In 1925 the A127 London - Southend Arterial Road
Initially built as a single carriageway, the new route proved popular and from 1936
the road was dualed to accommodate the increase in motor traffic. The same year saw the introduction
of the Trunk Roads Act of 1936, and the A127, along with the A11 and A12, were the first three
roads to be defined in Essex under the new Act.
In 1925 the new Fortune of War Hotel
public house opened on the Southend bound side of the Laindon crossroads, and the spur became
very popular with charabanc (coach) day trippers stopping off on their way to Southend. Traffic
police were often used to direct the flow and for some years a Royal Automobile Club (R.A.C.) officer stood on duty
complete with sentry box and telephone service, until the construction of a roundabout which become
known as the 'Fortune of War'. The exact year that the roundabout became operational is still
to be determined but it was certainly under construction between July 1939 and August 1940 when reported
traffic offences were committed at the Laindon crossroads.
Another feature of the roundabout location for many
years has been the roadside cafe. From the 1930s and possibly earlier it was known as Enefer's, after the proprieter, and
later becoming a Happy Eater and is now a McDonald's. On the London
bound carriageway is a BP petrol station which in the earlier years of the road was a Parkinson garage. Another
addition to the roundabout was the pedestrian footbridge, added around 1968 at a cost of £13,857.
As the development of Basildon progressed
it brought a significant increase in road transport which left this stretch of road very congested. In June 1972 local conservative mp Robert McCrindle
questioned the Secretary of State for the Environment as to whether he would consider abolishing the roundabout and was told that there was a scheme
in preparation to replace the roundabout with a restricted access junction and upgrade the A127 to duel three-lane carriageways. Unfortunately the
scheme failed to materialise and some years later in an attempt to alleviate the congestion, traffic lights were installed. This didn't solve the problem. When development of a new residential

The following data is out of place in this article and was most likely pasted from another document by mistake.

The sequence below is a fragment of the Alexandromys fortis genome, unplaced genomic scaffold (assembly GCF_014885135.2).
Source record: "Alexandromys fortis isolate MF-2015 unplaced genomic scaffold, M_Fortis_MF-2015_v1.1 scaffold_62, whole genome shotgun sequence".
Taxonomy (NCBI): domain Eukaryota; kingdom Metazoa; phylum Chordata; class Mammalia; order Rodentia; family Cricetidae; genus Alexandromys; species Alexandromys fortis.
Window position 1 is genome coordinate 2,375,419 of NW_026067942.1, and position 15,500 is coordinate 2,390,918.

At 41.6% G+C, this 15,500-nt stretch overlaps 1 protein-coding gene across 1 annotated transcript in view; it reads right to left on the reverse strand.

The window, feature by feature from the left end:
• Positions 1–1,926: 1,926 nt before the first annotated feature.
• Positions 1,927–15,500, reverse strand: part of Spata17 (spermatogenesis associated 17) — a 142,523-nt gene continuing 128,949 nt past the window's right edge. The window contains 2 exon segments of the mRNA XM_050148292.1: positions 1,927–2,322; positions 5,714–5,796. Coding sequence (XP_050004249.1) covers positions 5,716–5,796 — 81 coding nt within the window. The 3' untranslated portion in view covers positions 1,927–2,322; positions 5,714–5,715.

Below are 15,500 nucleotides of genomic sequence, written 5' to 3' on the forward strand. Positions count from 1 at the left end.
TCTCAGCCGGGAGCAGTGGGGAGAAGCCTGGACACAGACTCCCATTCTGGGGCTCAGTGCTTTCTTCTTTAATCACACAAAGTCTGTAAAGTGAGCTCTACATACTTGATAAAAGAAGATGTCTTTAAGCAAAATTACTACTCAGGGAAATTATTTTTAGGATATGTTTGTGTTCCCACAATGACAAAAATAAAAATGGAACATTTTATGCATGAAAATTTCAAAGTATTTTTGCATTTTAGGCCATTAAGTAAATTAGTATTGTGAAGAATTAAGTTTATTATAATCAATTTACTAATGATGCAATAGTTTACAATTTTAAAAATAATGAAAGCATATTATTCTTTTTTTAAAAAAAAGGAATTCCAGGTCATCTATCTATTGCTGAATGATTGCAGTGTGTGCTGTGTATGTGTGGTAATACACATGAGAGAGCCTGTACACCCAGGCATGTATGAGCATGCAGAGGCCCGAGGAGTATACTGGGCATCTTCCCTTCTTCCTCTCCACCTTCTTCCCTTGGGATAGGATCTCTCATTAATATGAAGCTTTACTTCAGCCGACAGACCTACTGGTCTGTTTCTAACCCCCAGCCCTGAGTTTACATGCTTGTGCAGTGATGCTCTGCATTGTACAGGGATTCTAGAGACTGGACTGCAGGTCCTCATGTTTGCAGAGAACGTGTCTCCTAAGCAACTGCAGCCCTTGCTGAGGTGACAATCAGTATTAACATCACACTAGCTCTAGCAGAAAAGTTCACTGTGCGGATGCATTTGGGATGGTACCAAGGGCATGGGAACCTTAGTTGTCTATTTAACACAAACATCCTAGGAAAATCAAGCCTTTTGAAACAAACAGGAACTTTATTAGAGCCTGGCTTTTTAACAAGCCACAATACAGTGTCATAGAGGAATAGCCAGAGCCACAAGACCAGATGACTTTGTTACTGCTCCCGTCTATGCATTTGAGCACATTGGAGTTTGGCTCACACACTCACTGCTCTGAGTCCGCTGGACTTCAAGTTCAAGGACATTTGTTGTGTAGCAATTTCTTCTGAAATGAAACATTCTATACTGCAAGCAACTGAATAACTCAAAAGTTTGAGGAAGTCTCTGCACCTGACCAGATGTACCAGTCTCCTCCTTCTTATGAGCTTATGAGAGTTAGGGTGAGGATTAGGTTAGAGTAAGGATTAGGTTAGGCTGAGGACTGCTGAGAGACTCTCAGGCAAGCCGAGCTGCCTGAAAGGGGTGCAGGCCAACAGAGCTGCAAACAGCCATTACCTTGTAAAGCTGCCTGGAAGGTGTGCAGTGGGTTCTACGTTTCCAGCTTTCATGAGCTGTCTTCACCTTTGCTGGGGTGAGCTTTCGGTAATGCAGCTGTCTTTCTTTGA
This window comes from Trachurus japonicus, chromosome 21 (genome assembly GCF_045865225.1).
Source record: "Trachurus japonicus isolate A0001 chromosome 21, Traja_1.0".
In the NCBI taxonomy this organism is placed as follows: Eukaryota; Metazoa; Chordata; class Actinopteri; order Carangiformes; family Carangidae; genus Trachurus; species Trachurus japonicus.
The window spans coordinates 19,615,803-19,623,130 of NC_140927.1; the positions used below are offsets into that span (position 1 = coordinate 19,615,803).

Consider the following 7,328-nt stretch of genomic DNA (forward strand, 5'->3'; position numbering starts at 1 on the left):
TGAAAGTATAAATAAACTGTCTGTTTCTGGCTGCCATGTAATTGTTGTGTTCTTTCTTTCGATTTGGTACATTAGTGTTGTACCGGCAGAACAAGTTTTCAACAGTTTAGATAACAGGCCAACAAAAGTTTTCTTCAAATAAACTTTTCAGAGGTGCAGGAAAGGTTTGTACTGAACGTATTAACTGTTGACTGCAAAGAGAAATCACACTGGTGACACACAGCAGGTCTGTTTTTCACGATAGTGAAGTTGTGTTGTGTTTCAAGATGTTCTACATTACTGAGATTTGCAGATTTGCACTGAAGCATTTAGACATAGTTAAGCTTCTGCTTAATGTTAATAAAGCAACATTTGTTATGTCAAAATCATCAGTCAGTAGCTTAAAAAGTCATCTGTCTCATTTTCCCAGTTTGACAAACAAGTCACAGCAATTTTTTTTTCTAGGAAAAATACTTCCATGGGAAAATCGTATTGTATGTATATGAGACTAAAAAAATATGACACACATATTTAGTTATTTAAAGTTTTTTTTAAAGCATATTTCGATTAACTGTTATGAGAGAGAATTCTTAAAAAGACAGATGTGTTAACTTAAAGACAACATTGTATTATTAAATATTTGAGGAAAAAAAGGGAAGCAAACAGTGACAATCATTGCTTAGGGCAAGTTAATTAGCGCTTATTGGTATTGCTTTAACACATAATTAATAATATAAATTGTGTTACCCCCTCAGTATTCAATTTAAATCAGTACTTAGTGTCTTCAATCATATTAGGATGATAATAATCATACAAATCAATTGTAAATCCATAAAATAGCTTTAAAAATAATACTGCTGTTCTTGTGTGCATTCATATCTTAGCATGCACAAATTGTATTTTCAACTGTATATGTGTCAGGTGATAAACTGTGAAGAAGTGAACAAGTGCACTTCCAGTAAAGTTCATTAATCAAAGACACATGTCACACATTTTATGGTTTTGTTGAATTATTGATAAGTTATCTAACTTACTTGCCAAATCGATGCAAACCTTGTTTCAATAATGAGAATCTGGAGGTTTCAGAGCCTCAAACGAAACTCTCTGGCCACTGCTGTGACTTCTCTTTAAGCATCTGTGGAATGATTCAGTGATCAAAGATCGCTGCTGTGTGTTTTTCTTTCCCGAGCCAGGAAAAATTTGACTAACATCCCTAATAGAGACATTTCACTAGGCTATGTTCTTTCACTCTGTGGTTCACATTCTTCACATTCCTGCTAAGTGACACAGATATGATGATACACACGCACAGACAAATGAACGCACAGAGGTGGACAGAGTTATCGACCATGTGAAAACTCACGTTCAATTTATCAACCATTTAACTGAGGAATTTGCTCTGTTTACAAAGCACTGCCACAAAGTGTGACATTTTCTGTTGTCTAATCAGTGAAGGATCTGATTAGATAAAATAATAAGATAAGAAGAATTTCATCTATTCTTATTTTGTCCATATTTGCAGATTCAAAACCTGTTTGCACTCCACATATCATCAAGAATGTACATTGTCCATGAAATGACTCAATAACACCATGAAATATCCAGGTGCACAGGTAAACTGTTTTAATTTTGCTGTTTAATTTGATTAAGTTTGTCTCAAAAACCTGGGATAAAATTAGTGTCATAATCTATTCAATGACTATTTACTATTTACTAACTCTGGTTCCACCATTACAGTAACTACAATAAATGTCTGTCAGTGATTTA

housing project called Steeple View got underway a new road - Willowfield (Road 99 and under construction
during 1988) - and overbridge were built linking each side of the High Road (B1007). The roundabout was
no longer considered necessary and from 6th April 1995 an experimental traffic Order* was then implemented, the result
of which saw the roundabout closed off and the traffic lights removed. The Order was made permanent the
This improved traffic flow but following a spate of accidents, mainly involving lorries
overturning, a 20 Mph speed limit was imposed on the A127 either side of the roundabout's
approach. Gatso speed cameras were also installed in the 2000s as another deterrent to keep speeds down.
the permanent traffic Order continues in effect after more than 17 years the roundabout
still remains provoking regular calls from concerned parties for its removal. A decision over its
future has no doubt been delayed in part, by the consideration and planning involved in re-routing
the various cables and pipes believed to lie beneath the former roundabout.
In November 1995
a Highways Agency proposed scheme to widen the A127 from the M25 to Rayleigh Weir was withdrawn
from the trunk road programme due to a high level of opposition. This could have lead to a new
section of A127 between the Dunton Wayletts junction and A132 Wickford interchange, thus completely
by-passing the Fortune of War. Earlier still, in November 1950, the draft Master Plan for the
development of Basildon as a 'New Town' was unveiled to the public by Basildon Development
Corporation. Amongst its many proposals was the removal of the roundabout. This detail of the draft
plan, which was available to view at St. Mary's Church Hall in Langdon Hills, did not appear to
offer an alternative route to the A127 and was not adopted in the revised Master Plan which was
given approval in August the following year.
For many years an attractive feature of the roundabout was a centrally
mounted cast iron signpost. This probably stood no more than 4 feet high and survived well into the
In August 2003 the public house which had given the roundabout its name closed and was demolished and a
residential housing development called Saxon Walk now occupies the site. Despite this the High Road junction and
former roundabout is still referenced as the Fortune of War.